The Liberation of Use-Them-Or-Lose-Them Frequent Flyer Miles
This year, Daniel Kahneman has me wondering about what is the best way to organize my vacation time. In this great TED talk – The Riddle of Experience versus Memory, he talks about the tradeoffs we must make in increasing our moment-to-moment experience of happiness versus increasing our memories of happiness.
If you want to maximize your memories of happiness, you should spend more time taking pictures of your vacation and jam more events into each day. If you want to maximize your moment-to-moment experience of happiness, you spend less time recording your experience and more time experiencing them directly.
Earlier this summer, I traveled to the UP, the Upper Peninsula of Michigan, vacationing as I do every year with my family. When I’m in the UP, my daily activities are biased toward experiential happiness (which at least for me is enhanced by lingering repetition of the familiar –lake swims, family sing-along to Rise Up Singing, and trips to the dunes at Grand Marais for the umpteenth time).
But a few weeks ago, I went on a very different “more is more” vacation. Early in August, I received a robo call out of the blue from United Airlines warning me that a substantial number of my frequent flyer miles were going to expire if I didn’t use them.
I sprang into action, and found myself splurging on things I never would have been willing to pay for. My spouse and I stayed for the first time at the Plaza in New York, and were scheduled to stay at the Waldorf Astoria the night Irene hit the fair metropolis.
But I consumed most of our miles on a spur of the moment bike trip to the Amalfi coast with my 14-year old daughter, Anna. With the heroic assistance of Jerry de Concilio at That’s Amore Bike Rental & Cycling Holidays, we rented a tandem bike and explored the Sorrentine Peninsula. Unlike my sojourns in the UP, this vacation was organized much more to maximize memories of happiness. In what turned out to be our big biking day, Anna and I peddled from Naples to Pompei. The next day Jerry personally led us on a “Path of the Gods” hike that included some of most beautiful coastal views I’ve ever seen, but also wore me out. Anna and I weren’t maximizing moment-to-moment joy. But already I have very dear memories of the trip (which included daddy school study of pre-calculus, along with some successful dress shopping).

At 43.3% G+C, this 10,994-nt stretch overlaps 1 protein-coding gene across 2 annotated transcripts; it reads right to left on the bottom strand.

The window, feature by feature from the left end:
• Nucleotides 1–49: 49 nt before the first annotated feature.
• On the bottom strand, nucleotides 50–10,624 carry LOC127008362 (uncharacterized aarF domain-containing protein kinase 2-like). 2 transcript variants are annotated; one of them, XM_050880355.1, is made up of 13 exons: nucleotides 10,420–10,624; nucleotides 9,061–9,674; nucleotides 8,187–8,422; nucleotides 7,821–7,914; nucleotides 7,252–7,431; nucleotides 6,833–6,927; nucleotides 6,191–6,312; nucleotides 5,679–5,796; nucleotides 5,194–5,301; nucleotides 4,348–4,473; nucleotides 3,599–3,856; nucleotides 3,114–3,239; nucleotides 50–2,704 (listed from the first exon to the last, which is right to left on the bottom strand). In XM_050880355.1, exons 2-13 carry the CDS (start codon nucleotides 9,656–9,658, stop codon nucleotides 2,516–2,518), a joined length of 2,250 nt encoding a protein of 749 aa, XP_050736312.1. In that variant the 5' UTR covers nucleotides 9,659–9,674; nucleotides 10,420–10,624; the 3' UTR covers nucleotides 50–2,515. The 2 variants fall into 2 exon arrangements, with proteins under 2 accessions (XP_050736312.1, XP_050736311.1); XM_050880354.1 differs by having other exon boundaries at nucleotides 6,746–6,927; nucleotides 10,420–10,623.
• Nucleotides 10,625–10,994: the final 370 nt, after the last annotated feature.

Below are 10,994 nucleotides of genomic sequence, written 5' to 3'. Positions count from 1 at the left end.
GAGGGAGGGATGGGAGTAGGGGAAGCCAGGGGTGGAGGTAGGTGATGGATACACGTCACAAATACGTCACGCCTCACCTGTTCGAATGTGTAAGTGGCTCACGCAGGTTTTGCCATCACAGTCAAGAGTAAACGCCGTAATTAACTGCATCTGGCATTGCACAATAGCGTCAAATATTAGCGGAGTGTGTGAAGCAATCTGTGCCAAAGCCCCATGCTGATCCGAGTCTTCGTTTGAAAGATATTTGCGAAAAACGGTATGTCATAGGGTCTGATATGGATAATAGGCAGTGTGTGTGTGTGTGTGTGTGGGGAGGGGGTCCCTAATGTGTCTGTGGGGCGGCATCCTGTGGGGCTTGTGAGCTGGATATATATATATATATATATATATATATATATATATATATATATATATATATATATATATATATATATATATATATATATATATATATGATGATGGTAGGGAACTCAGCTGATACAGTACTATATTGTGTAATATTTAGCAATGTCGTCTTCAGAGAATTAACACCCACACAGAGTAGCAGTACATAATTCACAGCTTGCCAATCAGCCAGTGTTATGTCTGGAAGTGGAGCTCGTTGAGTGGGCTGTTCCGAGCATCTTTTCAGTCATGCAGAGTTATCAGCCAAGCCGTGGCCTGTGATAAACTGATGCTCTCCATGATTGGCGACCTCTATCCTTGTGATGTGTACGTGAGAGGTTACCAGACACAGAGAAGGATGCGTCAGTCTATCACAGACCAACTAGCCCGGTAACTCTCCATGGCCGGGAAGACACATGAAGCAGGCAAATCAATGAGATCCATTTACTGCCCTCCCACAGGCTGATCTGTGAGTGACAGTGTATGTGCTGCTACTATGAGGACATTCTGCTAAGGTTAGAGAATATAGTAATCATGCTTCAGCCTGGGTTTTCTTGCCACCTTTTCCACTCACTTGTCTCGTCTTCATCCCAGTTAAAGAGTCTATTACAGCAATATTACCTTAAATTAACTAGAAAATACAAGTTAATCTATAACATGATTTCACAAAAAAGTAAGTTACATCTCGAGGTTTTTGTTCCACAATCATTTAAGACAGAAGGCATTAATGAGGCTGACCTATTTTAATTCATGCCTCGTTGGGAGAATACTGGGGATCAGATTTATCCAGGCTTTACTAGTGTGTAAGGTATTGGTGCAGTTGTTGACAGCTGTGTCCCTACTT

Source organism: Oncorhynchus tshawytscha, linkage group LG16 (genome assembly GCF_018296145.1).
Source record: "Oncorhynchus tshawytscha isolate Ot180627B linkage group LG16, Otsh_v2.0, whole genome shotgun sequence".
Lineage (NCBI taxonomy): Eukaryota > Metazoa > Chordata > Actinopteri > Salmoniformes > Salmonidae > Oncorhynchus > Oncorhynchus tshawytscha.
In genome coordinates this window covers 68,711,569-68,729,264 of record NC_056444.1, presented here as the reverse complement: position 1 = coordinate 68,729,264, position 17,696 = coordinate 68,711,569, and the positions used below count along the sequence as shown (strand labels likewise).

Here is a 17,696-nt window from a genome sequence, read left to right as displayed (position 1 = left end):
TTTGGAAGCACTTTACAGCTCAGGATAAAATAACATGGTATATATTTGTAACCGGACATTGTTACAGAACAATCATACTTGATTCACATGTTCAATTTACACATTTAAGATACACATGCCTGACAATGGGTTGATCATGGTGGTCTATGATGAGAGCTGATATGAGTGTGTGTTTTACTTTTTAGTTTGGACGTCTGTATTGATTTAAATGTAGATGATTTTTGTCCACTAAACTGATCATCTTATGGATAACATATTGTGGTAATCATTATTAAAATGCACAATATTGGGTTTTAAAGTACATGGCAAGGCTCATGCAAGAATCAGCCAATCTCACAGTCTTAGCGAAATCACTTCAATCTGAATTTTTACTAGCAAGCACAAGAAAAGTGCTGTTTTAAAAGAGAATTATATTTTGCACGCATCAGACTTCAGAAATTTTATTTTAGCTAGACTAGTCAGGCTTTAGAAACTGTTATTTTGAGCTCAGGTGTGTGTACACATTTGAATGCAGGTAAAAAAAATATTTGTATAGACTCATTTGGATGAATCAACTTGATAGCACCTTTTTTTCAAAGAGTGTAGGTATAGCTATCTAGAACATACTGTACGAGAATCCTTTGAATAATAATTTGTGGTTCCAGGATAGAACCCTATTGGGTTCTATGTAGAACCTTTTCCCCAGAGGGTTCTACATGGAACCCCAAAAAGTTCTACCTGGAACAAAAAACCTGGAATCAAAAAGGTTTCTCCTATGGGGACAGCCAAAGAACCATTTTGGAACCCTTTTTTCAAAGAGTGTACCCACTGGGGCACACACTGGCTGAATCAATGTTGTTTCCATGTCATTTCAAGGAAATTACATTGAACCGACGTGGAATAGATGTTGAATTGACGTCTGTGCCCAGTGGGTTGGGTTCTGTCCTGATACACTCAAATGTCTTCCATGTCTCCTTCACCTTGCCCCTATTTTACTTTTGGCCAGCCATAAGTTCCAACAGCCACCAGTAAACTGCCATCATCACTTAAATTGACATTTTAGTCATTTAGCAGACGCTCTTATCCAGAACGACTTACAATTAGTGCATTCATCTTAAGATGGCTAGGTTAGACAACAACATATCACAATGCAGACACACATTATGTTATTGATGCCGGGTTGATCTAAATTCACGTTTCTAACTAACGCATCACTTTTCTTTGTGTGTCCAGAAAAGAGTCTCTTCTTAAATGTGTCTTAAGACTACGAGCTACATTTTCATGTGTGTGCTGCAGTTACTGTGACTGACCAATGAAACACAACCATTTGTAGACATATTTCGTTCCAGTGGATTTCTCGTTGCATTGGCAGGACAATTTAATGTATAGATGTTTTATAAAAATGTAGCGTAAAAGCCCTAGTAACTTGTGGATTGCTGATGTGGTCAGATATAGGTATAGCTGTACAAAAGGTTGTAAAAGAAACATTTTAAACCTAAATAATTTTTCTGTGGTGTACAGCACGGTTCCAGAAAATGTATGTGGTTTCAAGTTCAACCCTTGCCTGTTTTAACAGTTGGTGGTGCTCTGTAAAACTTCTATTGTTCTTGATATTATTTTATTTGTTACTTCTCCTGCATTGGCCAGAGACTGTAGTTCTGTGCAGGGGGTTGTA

If it weren’t for my expiring miles, I would never have experienced any of it. Suddenly I think there might be a new kind of value in wasting assets. The wasting and dedicated-use qualities can serve as commitments to splurge on kinds of consumption that you’d like to do but feel constrained not to.
Striking the Right Balance
Stepping back, the Kahneman dichotomy between experiential and memory happiness has a lot more to say to us than how much time on vacation you should devote to taking pictures (to enhance later memories). The tradeoff between these two broad categories is also at play in David Brooks‘s insight about what we admire most in others:
The graduates are also told to pursue happiness and joy. But, of course, when you read a biography of someone you admire, it’s rarely the things that made them happy that compel your admiration. It’s the things they did to court unhappiness — the things they did that were arduous and miserable, which sometimes cost them friends and aroused hatred. It’s excellence, not happiness, that we admire most.
The things we do that are “arduous and miserable” are what make us most proud of ourselves.
Kahneman’s modest goal in his talk is to recommend that we make more conscious choices about what mixtures of happiness we want to pursue. Through his lens, we can see that Tiger parents pursue a kind of happiness for themselves and their children that is skewed highly away from moment-to-moment joy. De Gustibus. But I personally find that a life wholly lacking in the pursuit of either form of happiness is less worth living.